The spirit led Jesus into the desert to be tempted by the Devil. After forty days and nights without food, Jesus was hungry. The Devil tempted Jesus to turn stones into bread, to which he replied “Human beings cannot live on bread alone, but need every word God speaks.” The second temptation was for Jesus to throw himself from the highest point of the temple and order angels to catch him. Jesus replied “Do not put the Lord your God to the test.” Finally, the Devil offered Jesus all the kingdoms of the world in return for worshipping him. Jesus replied “Worship the Lord your God and serve only him!”
The Devil left Jesus and angels came and helped him.
A stained glass window depicting the temptation of Christ
Understanding the text
The three temptations which Matthew records give an insight into the issues that Jesus was wrestling with during his forty days in the wilderness:
“Tell these stones to become bread” – The first dilemma which Jesus faced was how to use his miraculous power, whether to use it for selfish reasons or to help others. Jesus denied himself the opportunity to satisfy his hunger, even though he had been fasting for forty days and nights. This shows that he is not concerned with material things but with spiritual food given by God.
“Throw yourself down” – Jesus was told to throw himself from the highest point of the temple. On this one occasion the Devil himself quoted scripture. Again, the challenge to Jesus was to misuse his power. But it also asked Jesus to prove that he was the Messiah and that God really cared for him. This question was an important one for Jesus to deal with because he would be faced with it again and again as people questioned his identity and authority.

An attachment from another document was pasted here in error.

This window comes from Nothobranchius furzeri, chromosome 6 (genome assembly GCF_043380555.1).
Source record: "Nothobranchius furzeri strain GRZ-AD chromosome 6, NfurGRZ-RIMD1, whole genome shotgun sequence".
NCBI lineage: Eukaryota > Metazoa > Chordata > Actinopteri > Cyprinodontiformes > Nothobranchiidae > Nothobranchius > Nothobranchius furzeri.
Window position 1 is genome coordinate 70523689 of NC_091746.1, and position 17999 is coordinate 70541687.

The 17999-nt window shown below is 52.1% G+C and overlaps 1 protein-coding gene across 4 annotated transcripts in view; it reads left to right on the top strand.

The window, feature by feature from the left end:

“Bow down and worship me” – This temptation tested Jesus’ devotion to God and also his desire for political power. However, Jesus showed that his idea of a Messiah was not one who had political power but one who put God’s kingdom first.
Jesus responds to each temptation with a quotation from the Old Testament
book of Deuteronomy. This shows that when Jesus is tempted and feels he is in a difficult situation, he looks to God’s word for guidance.
As a result of the temptations, Jesus was stronger and more prepared for his ministry because he had rejected three false ways of doing his task:
providing only for people’s material needs
using his power to do miraculous tricks and win popularity
giving in to evil in order to gain political power